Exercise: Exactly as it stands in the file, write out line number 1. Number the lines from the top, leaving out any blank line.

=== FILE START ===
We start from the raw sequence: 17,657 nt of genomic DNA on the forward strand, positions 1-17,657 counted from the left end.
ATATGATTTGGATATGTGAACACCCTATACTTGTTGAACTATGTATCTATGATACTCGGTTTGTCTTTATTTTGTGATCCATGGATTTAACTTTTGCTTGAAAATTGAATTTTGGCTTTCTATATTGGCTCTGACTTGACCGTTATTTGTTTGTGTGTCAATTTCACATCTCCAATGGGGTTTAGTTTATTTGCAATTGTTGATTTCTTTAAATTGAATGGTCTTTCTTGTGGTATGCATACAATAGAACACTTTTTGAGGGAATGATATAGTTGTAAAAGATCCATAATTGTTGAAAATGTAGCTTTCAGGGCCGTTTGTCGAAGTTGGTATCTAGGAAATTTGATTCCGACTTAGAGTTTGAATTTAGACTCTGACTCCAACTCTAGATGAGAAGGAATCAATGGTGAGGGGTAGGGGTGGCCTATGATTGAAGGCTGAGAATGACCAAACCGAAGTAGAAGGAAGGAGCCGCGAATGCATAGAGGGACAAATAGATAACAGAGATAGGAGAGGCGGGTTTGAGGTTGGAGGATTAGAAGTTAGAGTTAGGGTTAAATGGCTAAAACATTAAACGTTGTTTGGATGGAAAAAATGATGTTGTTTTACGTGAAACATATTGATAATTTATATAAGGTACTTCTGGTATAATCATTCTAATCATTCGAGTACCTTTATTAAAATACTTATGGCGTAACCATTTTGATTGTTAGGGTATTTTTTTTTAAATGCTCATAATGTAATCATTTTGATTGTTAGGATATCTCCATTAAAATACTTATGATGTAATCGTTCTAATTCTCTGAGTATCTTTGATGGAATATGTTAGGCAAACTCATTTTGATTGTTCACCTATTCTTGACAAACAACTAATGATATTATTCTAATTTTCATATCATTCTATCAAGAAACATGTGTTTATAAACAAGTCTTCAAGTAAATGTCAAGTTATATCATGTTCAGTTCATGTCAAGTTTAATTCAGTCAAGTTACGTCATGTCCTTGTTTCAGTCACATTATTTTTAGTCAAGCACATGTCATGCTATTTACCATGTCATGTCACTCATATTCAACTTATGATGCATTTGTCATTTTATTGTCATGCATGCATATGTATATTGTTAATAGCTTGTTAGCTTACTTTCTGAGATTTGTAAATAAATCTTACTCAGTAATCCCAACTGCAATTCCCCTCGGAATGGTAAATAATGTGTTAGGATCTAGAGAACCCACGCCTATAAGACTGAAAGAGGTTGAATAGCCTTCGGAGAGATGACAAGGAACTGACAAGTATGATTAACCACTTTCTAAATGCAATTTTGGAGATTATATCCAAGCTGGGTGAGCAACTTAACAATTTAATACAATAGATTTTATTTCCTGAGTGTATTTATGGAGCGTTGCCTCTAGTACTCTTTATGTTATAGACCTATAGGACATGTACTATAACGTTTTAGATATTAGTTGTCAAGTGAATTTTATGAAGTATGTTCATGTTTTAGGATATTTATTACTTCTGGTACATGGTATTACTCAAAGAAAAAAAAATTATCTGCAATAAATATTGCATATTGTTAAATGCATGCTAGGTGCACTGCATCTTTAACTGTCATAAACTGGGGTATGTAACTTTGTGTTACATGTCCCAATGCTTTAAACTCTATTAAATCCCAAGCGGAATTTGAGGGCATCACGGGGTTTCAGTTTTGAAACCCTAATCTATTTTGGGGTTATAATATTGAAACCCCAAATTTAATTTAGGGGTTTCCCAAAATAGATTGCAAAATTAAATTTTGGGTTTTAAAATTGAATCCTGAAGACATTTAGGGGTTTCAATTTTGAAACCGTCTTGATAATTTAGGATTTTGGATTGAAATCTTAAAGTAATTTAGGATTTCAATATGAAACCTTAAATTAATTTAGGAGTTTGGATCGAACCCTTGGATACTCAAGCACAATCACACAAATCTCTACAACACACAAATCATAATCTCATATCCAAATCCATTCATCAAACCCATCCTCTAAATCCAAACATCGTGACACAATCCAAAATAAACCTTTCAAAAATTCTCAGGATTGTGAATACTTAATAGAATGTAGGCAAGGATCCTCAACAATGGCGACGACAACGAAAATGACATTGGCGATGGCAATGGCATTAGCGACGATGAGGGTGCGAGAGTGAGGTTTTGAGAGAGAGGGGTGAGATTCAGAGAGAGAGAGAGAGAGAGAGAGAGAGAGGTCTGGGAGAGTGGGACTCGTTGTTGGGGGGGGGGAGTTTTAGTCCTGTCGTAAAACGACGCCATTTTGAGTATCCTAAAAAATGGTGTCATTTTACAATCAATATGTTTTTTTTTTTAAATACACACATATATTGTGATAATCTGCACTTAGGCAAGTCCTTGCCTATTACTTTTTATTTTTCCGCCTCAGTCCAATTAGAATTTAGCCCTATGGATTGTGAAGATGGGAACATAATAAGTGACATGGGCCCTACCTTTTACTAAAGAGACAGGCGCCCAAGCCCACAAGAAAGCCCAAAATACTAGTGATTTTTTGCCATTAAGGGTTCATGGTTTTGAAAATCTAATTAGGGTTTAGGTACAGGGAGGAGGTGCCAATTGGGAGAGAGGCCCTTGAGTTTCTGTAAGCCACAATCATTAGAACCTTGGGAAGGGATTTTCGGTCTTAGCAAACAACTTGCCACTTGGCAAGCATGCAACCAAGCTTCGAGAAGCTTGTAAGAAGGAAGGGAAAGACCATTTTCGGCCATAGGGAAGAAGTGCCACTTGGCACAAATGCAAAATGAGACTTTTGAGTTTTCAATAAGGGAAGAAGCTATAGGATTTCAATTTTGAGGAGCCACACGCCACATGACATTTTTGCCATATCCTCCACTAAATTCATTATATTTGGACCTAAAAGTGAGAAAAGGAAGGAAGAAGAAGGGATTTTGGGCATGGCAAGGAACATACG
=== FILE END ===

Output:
We start from the raw sequence: 17,657 nt of genomic DNA on the forward strand, positions 1-17,657 counted from the left end.